Champion Athlete Serves World-Class Leadership
1 / 4 Show Caption + Hide Caption – 1st Lt. Christian King moves the ball down the field during a game with the All-Army Soccer Team. (Courtesy photo) (Photo Credit: Courtesy) VIEW ORIGINAL
Champion Athlete Serves World-Class Leadership
2 / 4 Show Caption + Hide Caption – 1st Lt. Christian King poses for a photo in Wuhan, China during the 2019 CISM World Games. (Courtesy photo) (Photo Credit: Courtesy) VIEW ORIGINAL
Champion Athlete Serves World-Class Leadership
3 / 4 Show Caption + Hide Caption – 1st Lt. Christian King makes notes about vehicle readiness during a unit motor pool Monday at Stork Barracks, Germany, Feb. 10, 2022. (U.S. Army photo by Sgt. Jason Greaves) (Photo Credit: Sgt. Jason Greaves) VIEW ORIGINAL
Champion Athlete Serves World-Class Leadership
4 / 4 Show Caption + Hide Caption – 1st Lt. Christian King interacts with a Soldier on his team during a unit motor pool Monday at Stork Barracks, Germany, Feb. 10, 2022. (U.S. Army photo by Sgt. Jason Greaves) (Photo Credit: Sgt. Jason Greaves) VIEW ORIGINAL

ILLESHIEM, Germany – 1st Lt. Christian King of Alpha Company, 615th Aviation Support Battalion uses lessons and experiences gained from his years as a semi-pro and All-Army soccer player to influence his leadership style.

“I do consider myself somewhat as a coach at heart,” said the Barbados-born and Long Beach-raised King. “I use a lot of encouragement but also constantly look for ways for my team to grow.”

Teamwork, hard work, commitment, dedication, grit- critical for a successful sports team and just as important for a strong Army team.

Always the exceptional athlete, King excelled as a collegiate soccer player and eventually elevated himself to semi-pro teams in the U.S. and overseas.

Although he said that lifestyle didn’t necessarily offer him a life of affluence, it did allow him to fulfill his dream of playing soccer professionally.

“When you play for those high-level, explosive soccer teams, it isn’t like you are on a three-year contract,” explained King. “You play one season; if they don’t like you, they find someone else. I did that for four or five years and then came back to the U.S.”

After suffering a debilitating injury during a team trial after returning to the states, King started to realize that maybe his time as a semi-pro athlete was waning.

“When I broke my foot, the reality of where I was in the lifecycle of a professional athlete became clear,” lamented King. “But I left that world with so much gratification. I’m so thankful that I had those experiences.”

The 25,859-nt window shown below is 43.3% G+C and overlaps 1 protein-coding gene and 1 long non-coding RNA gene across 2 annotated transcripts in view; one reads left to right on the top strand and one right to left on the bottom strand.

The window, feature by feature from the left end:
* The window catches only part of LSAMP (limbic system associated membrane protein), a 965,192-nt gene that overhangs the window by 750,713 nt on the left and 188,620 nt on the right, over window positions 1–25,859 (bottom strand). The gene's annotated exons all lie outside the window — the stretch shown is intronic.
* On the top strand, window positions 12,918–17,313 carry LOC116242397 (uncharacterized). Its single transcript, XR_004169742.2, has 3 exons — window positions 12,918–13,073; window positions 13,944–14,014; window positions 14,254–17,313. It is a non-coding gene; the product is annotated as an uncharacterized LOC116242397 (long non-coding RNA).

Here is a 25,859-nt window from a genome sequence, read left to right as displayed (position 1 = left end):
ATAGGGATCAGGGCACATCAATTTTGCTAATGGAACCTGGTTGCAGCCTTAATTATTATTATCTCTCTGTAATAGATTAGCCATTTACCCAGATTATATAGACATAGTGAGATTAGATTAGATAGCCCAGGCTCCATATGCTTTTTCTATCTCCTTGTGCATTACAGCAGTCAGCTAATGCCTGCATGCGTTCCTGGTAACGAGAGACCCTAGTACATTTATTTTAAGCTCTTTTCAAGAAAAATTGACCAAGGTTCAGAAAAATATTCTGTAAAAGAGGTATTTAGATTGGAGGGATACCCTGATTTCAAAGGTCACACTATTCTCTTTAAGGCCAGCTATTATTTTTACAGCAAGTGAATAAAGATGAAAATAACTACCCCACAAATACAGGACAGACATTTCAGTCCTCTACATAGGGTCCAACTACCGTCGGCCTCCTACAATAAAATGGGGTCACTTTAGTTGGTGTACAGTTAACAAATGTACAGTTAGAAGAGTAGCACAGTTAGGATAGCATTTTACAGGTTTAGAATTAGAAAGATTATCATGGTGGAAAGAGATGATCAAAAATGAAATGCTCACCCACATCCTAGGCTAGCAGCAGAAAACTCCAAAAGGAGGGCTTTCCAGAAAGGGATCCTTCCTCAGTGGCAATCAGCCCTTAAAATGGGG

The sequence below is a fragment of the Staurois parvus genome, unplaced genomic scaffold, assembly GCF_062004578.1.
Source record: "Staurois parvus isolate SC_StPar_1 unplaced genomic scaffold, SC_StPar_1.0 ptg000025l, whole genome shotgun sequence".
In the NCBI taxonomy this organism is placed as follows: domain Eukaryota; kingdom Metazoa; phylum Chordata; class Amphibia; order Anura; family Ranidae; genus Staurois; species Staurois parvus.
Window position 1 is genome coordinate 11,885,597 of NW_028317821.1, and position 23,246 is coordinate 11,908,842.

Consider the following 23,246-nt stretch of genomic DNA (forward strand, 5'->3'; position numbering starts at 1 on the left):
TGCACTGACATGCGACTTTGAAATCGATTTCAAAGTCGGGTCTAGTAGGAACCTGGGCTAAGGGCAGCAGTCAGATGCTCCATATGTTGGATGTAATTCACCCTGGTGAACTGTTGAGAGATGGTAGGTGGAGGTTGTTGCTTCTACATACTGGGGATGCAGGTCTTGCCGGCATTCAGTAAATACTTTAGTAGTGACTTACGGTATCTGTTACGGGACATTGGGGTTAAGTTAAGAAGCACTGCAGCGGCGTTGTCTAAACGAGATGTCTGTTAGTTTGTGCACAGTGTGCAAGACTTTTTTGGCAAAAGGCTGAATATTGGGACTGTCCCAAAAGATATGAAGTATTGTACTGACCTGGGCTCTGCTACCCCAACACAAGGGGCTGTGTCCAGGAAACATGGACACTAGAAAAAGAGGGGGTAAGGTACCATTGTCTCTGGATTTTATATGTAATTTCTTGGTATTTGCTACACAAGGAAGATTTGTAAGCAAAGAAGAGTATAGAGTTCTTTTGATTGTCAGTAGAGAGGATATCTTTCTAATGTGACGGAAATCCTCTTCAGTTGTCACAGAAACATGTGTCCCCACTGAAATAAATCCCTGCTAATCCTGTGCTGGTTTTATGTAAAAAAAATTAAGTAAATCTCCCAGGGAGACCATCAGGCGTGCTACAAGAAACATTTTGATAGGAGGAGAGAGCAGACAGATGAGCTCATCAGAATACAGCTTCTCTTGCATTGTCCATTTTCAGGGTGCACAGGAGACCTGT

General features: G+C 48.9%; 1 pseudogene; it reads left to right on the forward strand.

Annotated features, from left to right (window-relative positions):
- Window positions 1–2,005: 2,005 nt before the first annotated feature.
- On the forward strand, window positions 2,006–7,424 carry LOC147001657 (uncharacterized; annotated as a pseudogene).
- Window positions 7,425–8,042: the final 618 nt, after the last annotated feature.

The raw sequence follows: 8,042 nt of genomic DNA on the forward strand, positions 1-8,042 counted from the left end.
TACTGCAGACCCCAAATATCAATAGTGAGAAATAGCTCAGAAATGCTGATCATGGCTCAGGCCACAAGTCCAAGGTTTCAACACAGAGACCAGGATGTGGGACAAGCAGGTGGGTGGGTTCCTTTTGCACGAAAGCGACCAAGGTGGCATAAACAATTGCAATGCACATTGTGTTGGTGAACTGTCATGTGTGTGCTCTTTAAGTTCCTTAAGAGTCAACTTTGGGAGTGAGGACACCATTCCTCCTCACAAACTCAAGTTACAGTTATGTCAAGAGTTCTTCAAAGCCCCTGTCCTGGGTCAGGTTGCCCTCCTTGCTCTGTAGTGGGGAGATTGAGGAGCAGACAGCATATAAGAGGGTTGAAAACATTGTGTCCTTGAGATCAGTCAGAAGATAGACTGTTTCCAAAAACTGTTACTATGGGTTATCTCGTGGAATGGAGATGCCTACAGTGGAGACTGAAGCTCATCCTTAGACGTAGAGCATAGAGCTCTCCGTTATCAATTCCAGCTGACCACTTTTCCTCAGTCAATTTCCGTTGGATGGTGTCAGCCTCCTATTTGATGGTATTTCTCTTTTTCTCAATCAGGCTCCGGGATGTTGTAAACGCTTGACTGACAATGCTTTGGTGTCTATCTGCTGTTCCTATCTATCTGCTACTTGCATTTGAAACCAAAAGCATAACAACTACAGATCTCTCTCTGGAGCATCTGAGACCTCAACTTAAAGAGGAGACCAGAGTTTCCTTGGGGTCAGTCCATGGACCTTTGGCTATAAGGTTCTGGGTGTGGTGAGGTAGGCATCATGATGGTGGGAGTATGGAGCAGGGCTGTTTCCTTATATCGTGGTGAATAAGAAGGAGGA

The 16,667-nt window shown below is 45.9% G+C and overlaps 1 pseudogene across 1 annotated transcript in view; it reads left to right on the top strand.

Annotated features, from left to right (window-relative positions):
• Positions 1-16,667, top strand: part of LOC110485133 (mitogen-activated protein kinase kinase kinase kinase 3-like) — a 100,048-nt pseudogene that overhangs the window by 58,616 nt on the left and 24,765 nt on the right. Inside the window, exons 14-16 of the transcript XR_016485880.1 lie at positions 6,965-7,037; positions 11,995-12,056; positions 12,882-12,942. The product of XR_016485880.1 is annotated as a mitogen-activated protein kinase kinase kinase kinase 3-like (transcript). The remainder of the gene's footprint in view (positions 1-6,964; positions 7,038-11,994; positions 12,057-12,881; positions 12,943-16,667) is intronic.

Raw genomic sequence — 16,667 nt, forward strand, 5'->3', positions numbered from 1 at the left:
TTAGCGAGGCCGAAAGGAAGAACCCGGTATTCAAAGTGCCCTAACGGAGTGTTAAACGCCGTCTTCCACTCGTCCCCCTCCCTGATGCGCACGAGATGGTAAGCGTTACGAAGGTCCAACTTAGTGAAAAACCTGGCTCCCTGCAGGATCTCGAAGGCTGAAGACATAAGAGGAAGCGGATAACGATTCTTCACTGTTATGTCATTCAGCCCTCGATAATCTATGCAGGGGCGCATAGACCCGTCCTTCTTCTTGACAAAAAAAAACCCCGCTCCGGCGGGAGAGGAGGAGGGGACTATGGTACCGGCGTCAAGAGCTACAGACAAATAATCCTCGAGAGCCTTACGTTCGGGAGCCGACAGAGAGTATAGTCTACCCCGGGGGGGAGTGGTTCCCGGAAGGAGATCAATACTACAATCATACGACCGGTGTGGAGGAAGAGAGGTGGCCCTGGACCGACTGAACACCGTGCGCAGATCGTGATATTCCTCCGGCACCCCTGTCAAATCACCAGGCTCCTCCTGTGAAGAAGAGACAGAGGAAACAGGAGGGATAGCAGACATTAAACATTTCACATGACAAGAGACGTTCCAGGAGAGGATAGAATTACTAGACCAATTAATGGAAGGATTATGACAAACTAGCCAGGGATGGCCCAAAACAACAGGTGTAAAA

King went back to California and decided to stay plugged into the sports life by becoming a coach. In this new role, he was able to give back to an activity that had given him so much over his life and remain connected to soccer in a gratifying way.

However, the financial strain of starting a family in California was a challenge.

“I had a son at this point and working three different jobs along with being a coach. It was tough to make it all work,” King reflected. “It was my mom who suggested that I join the Army.”

His recruiters told him about programs in the military, such as the Army World Class Athlete Program, where he could have the opportunity to play soccer while serving. Sworn in and bags packed, he shipped off to the Army.

“When I got to Fort Bragg, I looked up the base soccer team and messaged them with my interest to join the team,” remembered King. “I went for the tryouts and started playing as soon as I could.”

During the annual Defender’s Cup National Military Soccer Tournament, King would meet the head coach for the All-Army Team. During their discussion, the coach told him all about the All-Army program and what he would need to join.

“When it came time to apply to the All-Army Team, my name had already been floating around. I had played for the assistant coach and had established myself as a reliable, solid player,” King recalled. “It helps to have a good reputation as a player going into the trial process.”

The All-Army Sports Program is a fantastic way for world-class athletes such as King to continue their passion for athletics while serving their country. The traveling and competing aspects of the program allowed King to experience the military in a new light.

The highlight for King was in 2019 when he was selected to represent the U.S. Armed Forces Soccer for the Military Olympics held in China.

With his years as a traveling athlete behind him, he now spends his days coaching his platoon to victory. He acknowledges he doesn't have all the answers. But, he knows what hard work and teamwork look like and always tries to utilize each person’s strengths.

“Having a positive attitude and the mindset to determine whether you are ahead or behind the curve is important,” he explained. “Each person on our Army team has a unique talent that is critical to our mission success.”

“I need to be able to step out from the formation and explain things and to get peers and those I work with to do better and WANT to do better,” he said. “Coaching and playing soccer has helped me, and I am forever grateful for everything that has happened in my life.”